I should like the Minister to realise that the tribute which he has paid to Myrddin-Evans, as we knew him, will be shared by all those who knew him, both in and outside Wales.
I understood the Minister to say in his statement that he was convinced that because of the geographical features of Wales, and the distribution of population, it might well be that Wales would require an entirely different pattern of local government from the existing one. Do I also gather that he is saying that boundaries will not be considered separately from the question of finance, a view which we entirely share?
In considering the pattern of existing local government in Wales and the possibility of changes, and, perhaps, an entirely new pattern, will the Minister bear in mind that over recent years one of the features of the development of local government in Wales has been the growth 438 of ad hoc national bodies? Will he take into account the recommendation of the Buchanan Report that it may be essential for the future administration of local government services to develop local government of a regional character? Will the Minister, therefore, at least not exclude from his consideration the possibility that in Wales an answer to some—not all—of our problems might be found in a regional body covering the whole of Wales for some purposes?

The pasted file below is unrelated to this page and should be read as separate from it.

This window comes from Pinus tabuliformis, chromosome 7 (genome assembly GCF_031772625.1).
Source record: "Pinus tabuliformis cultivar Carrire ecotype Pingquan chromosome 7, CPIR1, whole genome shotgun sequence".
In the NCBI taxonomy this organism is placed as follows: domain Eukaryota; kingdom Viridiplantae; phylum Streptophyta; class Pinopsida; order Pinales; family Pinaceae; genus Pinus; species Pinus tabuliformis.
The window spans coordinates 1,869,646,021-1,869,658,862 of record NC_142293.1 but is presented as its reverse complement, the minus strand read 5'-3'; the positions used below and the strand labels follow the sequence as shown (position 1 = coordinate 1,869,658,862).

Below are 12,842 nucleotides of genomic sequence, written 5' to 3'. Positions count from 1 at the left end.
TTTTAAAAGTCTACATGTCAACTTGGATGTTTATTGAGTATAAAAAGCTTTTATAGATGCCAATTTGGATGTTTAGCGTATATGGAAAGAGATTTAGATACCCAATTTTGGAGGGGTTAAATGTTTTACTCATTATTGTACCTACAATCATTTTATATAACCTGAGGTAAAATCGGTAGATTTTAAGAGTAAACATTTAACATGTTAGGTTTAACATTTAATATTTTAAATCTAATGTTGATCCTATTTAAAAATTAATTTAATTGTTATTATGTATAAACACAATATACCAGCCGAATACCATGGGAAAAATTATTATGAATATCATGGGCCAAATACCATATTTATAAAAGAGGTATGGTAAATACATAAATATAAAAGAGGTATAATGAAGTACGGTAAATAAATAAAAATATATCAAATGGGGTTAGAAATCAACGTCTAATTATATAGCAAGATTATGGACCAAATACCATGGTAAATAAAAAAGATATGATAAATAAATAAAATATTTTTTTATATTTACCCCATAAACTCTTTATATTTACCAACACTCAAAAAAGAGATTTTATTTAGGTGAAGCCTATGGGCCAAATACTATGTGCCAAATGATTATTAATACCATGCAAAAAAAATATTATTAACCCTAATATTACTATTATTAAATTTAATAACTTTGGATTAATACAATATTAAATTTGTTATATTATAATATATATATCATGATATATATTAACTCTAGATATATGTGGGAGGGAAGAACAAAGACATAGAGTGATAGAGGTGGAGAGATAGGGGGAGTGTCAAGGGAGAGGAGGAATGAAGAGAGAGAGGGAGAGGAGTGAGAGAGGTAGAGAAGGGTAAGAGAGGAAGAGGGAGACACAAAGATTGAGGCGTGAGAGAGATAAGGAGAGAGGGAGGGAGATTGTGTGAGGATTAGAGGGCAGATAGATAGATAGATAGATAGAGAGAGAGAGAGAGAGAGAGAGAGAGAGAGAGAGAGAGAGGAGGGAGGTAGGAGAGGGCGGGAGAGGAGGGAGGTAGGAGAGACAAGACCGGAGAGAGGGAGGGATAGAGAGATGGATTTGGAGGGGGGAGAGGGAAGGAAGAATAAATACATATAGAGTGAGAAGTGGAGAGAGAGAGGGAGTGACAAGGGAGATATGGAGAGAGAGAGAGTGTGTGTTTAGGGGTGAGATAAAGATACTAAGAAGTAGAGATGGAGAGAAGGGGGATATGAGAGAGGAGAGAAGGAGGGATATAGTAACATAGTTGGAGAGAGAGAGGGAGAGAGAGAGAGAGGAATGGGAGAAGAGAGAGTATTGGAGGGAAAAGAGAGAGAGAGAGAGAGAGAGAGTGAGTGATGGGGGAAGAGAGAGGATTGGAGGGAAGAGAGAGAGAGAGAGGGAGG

§ Sir K. Joseph
The problems of different parts of Wales differ sharply from each other and, however these matters are organised, there is need for strong effective and convenient units of local government, which must be organised on a basis to give comprehensive service to the citizen.
§ Sir H. Legge-Bourke